Tuesday, September 04, 2007

When People Should Be Left Alone

One day last week, I was at the airport. It was the day that actor Owen Wilson was fortunate enough to be unsuccessful in his attempt at suicide, and the anchor for the television network that seems ubiquitous at airports was reading a statement from Mr. Wilson in which he requested that his privacy be respected during his period of recovery. Immediately after reading the statement, the anchor -- I lie not -- looked into the camera and with a straight face declared that the network would continue to monitor the story and pass along information as it became available.

That closing sentence is a common throwaway line at the end of a news segment, and there is some likelihood that the newsman did not even notice the irony of its juxtaposition with the request from Mr. Wilson. However, the moment did serve as a reminder, once again, of the way that the American public treats celebrities as cartoon figures and derives entertainment from their emotional traumas.

Similarly, today the Associated Press is reporting that Senator Craig's children believe his assurances that he is not a homosexual. Whatever the public may think about Mr. Craig's credibility on this point, it strikes me as obvious that this is the kind of issue that the family should be permitted to resolve without the glare of the public spotlight. Of course, there was a legitimately public aspect to this story. A sitting U.S. Senator had pleaded guilty to a criminal charge that arose from some rather unseemly behavior, and his colleagues rightly demanded that he leave his position once those facts became known. All of that merits public attention. But at some point, the public's legitimate need to know ends, and the right of a person or a family to go away and figure it all out ought to begin.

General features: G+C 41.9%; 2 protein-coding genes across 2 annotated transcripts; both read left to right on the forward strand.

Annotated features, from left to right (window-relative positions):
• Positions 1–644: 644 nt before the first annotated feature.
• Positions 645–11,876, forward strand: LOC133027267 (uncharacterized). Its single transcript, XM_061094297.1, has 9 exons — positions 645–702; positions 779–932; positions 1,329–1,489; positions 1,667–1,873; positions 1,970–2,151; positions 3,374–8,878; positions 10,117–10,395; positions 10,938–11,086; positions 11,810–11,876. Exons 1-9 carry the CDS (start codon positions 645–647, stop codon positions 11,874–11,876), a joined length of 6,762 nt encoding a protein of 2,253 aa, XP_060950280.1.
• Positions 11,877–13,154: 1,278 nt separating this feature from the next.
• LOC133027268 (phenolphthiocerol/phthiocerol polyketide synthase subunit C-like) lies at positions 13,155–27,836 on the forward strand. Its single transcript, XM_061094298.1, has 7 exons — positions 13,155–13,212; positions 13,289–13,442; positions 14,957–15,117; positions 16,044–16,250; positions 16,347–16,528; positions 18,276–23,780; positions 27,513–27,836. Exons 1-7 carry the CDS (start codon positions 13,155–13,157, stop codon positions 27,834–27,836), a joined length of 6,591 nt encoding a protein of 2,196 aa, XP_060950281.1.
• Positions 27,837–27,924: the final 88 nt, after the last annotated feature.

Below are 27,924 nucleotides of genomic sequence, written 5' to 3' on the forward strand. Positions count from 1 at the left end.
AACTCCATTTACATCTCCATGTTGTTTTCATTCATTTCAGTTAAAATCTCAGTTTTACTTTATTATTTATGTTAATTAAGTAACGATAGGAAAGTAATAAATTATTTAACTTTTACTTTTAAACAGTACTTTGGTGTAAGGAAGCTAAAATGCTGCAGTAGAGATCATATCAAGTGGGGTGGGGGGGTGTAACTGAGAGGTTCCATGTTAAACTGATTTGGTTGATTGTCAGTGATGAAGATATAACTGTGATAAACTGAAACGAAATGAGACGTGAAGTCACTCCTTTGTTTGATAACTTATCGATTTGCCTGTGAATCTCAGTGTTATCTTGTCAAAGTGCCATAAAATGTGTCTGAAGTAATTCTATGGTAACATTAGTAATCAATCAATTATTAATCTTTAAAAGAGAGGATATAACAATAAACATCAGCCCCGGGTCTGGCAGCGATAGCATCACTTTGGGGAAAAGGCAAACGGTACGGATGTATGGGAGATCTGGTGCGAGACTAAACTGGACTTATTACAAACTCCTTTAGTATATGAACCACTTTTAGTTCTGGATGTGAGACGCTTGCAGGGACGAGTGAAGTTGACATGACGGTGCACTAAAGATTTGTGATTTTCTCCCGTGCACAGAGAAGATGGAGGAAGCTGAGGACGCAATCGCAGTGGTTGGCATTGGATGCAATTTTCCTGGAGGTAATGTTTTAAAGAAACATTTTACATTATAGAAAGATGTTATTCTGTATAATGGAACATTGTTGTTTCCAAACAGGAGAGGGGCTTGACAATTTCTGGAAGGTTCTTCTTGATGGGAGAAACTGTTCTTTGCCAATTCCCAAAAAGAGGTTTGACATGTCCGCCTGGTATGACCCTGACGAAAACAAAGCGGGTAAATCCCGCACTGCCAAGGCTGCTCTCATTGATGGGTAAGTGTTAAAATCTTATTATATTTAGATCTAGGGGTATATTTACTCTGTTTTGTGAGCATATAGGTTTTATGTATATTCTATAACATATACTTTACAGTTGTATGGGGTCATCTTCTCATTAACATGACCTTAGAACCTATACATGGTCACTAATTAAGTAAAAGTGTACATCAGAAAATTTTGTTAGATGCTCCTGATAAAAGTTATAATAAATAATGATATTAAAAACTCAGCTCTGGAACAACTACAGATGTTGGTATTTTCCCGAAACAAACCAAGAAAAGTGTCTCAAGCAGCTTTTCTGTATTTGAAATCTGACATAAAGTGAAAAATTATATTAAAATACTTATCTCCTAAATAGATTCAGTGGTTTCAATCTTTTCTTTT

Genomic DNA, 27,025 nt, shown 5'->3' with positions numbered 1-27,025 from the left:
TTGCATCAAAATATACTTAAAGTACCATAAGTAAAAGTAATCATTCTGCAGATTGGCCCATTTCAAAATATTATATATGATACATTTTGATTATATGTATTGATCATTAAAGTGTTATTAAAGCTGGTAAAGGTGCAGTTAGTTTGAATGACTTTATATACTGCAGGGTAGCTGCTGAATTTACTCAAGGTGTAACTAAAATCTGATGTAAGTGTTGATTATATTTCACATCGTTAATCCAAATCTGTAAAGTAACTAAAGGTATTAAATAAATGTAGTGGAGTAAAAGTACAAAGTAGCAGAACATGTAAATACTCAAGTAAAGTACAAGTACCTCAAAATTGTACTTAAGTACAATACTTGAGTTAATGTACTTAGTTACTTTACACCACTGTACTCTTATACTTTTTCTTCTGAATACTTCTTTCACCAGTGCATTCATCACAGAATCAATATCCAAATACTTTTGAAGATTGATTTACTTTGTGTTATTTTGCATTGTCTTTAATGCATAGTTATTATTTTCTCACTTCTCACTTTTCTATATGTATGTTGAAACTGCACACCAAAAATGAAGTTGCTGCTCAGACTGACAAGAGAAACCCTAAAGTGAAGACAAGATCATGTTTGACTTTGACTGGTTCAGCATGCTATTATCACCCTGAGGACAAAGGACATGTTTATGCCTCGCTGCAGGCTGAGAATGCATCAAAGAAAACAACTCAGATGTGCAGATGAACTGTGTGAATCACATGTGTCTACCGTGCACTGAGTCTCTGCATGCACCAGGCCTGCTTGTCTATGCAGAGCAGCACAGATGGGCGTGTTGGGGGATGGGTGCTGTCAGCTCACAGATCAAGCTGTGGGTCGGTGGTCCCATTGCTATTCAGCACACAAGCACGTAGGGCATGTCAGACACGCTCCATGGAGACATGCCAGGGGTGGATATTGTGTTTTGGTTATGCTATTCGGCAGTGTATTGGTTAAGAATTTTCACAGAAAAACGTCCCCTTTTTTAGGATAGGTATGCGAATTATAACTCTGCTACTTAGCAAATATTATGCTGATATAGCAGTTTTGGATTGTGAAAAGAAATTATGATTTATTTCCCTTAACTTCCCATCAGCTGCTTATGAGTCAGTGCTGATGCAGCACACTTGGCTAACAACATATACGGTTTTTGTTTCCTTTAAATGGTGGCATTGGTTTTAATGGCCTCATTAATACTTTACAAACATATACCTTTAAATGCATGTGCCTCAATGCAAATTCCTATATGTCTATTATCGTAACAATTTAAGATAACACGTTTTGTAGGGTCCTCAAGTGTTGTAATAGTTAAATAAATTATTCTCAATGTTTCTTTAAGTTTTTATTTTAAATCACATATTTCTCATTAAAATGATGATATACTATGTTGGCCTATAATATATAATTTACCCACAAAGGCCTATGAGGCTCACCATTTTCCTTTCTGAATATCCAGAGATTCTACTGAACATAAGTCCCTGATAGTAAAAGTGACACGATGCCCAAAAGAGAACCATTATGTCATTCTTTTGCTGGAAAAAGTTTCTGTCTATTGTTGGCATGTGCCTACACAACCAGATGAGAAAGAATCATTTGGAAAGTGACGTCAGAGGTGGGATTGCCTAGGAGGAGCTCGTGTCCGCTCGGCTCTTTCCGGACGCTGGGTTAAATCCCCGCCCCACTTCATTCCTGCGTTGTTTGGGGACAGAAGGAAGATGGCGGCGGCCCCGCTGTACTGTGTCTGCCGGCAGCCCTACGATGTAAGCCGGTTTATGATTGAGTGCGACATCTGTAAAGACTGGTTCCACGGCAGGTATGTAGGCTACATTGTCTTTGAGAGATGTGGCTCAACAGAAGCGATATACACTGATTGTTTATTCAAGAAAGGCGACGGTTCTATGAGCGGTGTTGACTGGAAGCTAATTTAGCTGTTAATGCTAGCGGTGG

Some years ago in Tennessee, a state representative was arrested after being caught fondling himself at a public swimming pool. There were children present at the time, so the crime was a serious one for which he deserved to go to jail. However, following the arrest, the man was subjected to every kind of ridicule from newspaper columnists and talk show wags. A few days later, he stuck a gun in his mouth and pulled the trigger.

In some ways, it is surprising that the same does not happen with greater frequency. Don't get me wrong: justice should be swift when individuals are guilty of wrongdoing. Throw perpetrators in jail, and toss the key in the bottom of the ocean. Just leave aside the ridicule, and leave the families alone.


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